Economic Theory

, Volume 47, Issue 2, pp 423–457

Animal spirits and monetary policy


DOI: 10.1007/s00199-010-0543-0

Cite this article as:
De Grauwe, P. Econ Theory (2011) 47: 423. doi:10.1007/s00199-010-0543-0


I develop a behavioral macroeconomic model in which agents have cognitive limitations. As a result, they use simple but biased rules (heuristics) to forecast future output and inflation. Although the rules are biased, agents learn from their mistakes in an adaptive way. This model produces endogenous waves of optimism and pessimism (“animal spirits”) that are generated by the correlation of biased beliefs. I identify the conditions under which animal spirits arise. I contrast the dynamics of this model with a stylized DSGE-version of the model and I study the implications for monetary policies. I find that strict inflation targeting is suboptimal because it gives more scope for waves of optimism and pessimism to emerge thereby destabilizing output and inflation.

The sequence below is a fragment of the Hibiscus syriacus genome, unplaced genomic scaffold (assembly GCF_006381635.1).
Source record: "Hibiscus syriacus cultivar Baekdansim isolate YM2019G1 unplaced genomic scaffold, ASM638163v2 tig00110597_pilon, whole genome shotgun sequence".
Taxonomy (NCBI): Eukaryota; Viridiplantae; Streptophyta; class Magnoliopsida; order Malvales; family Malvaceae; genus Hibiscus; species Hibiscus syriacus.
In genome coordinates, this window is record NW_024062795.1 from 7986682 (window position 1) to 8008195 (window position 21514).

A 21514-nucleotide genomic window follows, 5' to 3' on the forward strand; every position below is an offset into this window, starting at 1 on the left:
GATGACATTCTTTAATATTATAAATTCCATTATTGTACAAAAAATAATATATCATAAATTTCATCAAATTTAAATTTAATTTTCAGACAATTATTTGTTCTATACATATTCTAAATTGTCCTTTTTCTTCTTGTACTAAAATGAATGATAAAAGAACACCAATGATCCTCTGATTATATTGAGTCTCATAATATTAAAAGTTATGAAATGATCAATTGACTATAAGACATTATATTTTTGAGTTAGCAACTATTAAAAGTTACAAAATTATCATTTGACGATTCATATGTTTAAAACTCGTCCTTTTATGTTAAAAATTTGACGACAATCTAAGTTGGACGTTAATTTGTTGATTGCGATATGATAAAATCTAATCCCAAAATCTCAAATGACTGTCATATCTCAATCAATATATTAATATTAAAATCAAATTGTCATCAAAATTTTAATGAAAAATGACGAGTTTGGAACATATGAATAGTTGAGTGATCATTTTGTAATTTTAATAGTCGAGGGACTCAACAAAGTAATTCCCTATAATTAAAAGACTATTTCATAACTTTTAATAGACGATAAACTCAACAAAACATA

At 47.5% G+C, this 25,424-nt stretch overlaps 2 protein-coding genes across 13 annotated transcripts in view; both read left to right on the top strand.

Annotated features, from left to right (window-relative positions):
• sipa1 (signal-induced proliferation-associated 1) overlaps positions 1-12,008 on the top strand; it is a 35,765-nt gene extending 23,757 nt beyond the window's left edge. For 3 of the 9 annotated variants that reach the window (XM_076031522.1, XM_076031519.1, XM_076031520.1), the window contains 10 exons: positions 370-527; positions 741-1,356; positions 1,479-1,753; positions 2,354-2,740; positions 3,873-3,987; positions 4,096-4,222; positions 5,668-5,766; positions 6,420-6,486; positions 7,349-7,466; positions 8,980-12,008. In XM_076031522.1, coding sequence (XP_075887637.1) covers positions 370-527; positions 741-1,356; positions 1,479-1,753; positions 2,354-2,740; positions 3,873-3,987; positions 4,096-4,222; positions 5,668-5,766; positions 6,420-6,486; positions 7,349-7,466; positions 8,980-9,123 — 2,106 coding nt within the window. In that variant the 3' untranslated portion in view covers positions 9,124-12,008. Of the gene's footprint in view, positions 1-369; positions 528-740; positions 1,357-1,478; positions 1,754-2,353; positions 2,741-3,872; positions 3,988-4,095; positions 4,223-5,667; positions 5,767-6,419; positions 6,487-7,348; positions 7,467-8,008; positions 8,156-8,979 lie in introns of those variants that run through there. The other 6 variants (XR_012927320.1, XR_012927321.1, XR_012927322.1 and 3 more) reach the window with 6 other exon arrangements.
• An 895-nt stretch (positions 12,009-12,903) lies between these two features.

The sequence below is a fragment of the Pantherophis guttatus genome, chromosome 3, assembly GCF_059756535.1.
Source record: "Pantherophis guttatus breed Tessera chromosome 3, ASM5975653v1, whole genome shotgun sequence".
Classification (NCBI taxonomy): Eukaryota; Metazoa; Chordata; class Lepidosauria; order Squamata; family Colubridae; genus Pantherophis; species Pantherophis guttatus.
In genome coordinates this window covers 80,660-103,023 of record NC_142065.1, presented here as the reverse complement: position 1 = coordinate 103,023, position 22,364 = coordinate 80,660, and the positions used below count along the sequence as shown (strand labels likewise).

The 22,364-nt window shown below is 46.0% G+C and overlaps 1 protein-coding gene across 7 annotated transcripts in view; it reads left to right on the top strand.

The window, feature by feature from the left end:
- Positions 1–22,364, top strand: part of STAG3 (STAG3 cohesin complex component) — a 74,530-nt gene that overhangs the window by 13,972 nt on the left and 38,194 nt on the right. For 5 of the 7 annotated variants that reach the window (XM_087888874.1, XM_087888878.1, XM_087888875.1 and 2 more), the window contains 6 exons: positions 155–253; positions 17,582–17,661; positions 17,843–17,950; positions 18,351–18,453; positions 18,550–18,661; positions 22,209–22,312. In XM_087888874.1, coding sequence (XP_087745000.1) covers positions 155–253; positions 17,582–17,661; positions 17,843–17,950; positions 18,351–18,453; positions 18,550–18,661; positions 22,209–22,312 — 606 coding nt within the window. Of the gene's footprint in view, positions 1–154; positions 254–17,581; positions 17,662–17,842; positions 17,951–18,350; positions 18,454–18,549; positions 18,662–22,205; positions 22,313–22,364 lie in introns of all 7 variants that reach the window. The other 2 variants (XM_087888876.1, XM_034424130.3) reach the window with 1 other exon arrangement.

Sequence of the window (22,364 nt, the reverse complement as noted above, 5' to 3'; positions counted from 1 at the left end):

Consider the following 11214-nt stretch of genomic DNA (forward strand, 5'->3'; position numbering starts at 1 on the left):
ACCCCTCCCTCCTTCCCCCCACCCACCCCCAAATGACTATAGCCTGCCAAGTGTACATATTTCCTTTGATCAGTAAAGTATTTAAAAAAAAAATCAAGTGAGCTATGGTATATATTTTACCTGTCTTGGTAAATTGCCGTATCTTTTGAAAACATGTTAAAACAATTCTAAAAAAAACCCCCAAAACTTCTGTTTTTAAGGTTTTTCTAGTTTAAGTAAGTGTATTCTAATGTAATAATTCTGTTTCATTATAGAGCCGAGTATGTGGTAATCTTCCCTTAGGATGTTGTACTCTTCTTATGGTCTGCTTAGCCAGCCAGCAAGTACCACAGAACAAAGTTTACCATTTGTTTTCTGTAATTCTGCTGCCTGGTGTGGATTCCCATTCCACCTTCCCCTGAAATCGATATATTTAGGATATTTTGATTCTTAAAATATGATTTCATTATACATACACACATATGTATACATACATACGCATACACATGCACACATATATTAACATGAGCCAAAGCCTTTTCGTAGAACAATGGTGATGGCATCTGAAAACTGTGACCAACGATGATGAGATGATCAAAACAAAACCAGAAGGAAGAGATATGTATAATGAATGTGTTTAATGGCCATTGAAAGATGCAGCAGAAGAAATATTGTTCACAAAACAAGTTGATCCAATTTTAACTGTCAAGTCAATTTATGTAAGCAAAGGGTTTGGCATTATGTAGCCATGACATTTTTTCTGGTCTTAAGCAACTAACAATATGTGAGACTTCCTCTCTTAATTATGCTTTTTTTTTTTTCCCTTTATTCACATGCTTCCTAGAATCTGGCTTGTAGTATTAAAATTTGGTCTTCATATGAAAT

Animal spiritsHeuristicsBehavioral macroeconomicsRational expectations

JEL Classification


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© Springer-Verlag 2010

Authors and Affiliations

  1. 1.Department of EconomicsUniversity of LeuvenLeuvenBelgium